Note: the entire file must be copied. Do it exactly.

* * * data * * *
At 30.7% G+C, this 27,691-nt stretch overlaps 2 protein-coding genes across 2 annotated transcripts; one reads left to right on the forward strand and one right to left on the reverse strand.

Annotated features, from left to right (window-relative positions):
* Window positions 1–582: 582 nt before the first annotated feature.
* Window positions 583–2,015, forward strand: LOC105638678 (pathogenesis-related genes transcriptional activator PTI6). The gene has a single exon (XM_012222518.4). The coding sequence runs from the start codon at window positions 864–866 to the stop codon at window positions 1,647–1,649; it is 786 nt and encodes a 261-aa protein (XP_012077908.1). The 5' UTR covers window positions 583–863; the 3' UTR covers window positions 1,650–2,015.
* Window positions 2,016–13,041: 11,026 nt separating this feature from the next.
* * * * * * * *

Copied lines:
At 30.7% G+C, this 27,691-nt stretch overlaps 2 protein-coding genes across 2 annotated transcripts; one reads left to right on the forward strand and one right to left on the reverse strand.

Annotated features, from left to right (window-relative positions):
* Window positions 1–582: 582 nt before the first annotated feature.
* Window positions 583–2,015, forward strand: LOC105638678 (pathogenesis-related genes transcriptional activator PTI6). The gene has a single exon (XM_012222518.4). The coding sequence runs from the start codon at window positions 864–866 to the stop codon at window positions 1,647–1,649; it is 786 nt and encodes a 261-aa protein (XP_012077908.1). The 5' UTR covers window positions 583–863; the 3' UTR covers window positions 1,650–2,015.
* Window positions 2,016–13,041: 11,026 nt separating this feature from the next.